Two different set and two different women were used, one for each advert to represent the ring tone of the telephones. They needed to be 3mm tall, one playing a xylophone, the other playing a chime musical instrument.
The camera starts on the woman and pulls back, out through the (CG) phone into the room.
This tiny 1:1 camera movement needed to be scaled up 1:500 times to correctly make the actors 3mm in size.
Network Cable People
From the phone, the camera moved down and over to a laptop which had a network cable attached. The camera passed directly through the center of the cable showing miniature people pushing images toward the computer – representing streaming a movie over the internet.
These people were only 1.5mm tall and tested the accuracy of the motion control rig (which passed with flying colours).
On the left you will see Take4D’s CineBridge being used on set in Live Virtual Production mode. The motion control data was being stream into CineBridge directly from the rig in real-time to generate a virtual 3D camera that precisely matched the movements of the real camera.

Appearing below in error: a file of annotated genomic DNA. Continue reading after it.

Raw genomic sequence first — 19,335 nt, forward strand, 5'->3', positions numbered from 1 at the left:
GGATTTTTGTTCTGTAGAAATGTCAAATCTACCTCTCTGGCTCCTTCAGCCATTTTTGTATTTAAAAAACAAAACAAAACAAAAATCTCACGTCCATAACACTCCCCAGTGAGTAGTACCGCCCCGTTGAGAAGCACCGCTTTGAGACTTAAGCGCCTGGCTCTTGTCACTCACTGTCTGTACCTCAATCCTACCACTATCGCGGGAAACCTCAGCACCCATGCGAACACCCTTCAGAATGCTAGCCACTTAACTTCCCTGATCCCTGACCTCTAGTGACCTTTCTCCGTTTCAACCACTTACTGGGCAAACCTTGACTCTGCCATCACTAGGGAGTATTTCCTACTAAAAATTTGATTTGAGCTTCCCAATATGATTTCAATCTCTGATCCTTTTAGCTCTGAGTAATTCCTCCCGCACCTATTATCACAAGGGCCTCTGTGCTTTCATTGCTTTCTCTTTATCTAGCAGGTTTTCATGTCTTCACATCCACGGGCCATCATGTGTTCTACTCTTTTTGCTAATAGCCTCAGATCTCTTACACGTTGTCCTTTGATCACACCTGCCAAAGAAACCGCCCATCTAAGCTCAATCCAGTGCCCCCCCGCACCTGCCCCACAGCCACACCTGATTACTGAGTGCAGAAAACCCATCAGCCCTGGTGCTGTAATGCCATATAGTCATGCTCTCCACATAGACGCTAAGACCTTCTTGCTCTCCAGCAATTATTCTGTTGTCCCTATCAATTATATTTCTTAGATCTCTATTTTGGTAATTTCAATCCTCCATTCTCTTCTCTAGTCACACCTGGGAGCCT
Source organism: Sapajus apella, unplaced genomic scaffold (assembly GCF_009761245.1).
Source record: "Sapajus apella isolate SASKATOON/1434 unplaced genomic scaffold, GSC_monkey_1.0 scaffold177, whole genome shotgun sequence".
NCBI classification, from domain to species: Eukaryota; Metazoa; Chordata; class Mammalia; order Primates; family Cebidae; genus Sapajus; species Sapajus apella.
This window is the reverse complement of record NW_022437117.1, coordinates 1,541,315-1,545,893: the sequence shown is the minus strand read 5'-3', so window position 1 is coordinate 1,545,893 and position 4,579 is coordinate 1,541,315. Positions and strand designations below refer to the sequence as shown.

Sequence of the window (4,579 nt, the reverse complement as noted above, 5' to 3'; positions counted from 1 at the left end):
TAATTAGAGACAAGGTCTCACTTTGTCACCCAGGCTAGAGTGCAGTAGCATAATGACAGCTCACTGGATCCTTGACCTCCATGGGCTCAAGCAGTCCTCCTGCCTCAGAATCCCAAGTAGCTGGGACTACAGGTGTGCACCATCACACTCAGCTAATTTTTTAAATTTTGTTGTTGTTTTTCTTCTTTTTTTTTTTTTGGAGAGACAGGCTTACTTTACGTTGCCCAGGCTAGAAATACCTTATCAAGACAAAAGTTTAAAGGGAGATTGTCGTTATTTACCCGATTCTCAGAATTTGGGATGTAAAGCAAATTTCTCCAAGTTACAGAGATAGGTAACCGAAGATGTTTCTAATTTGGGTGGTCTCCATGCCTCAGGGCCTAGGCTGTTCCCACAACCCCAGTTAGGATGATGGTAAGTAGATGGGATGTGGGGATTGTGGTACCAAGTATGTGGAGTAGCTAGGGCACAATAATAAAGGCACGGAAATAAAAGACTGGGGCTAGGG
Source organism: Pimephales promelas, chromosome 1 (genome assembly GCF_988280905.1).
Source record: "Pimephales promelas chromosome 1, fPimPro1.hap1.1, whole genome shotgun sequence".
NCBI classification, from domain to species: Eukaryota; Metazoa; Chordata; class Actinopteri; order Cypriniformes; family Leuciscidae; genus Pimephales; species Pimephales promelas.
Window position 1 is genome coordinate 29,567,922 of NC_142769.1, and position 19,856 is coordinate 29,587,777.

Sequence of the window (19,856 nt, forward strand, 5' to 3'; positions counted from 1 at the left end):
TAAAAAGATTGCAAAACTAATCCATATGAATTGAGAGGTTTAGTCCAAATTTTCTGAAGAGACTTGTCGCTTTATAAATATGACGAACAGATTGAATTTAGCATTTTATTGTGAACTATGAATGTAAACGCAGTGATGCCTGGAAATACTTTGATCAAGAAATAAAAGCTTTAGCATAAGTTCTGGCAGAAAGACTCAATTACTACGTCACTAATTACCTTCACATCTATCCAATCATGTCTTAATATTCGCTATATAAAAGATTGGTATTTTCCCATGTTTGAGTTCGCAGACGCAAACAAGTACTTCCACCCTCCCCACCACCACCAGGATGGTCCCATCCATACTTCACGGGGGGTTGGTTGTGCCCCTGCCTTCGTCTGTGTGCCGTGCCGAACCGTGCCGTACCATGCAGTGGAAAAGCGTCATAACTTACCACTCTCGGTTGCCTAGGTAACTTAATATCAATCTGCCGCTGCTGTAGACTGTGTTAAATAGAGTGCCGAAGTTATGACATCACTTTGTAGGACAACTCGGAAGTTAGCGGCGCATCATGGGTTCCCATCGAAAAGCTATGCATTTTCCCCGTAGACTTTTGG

A 3D model of the set, including the network cable and representation of the miniature people was imported into CineBridge. The background plate video was live captured from the real film camera and mixed with the 3D virtual camera live.
In this example, you see the camera passing through the (non-existent) network cable live on set. It was extremely impressive to see the repeatability and accuracy of the rig as it passed through the same place in the network cable every time (estimate <0.1mm repeatable accuracy).
This Virtual Production technique was used throughout the shooting of the two adverts and was an essential tool for the director to be able to place set pieces and line up shots.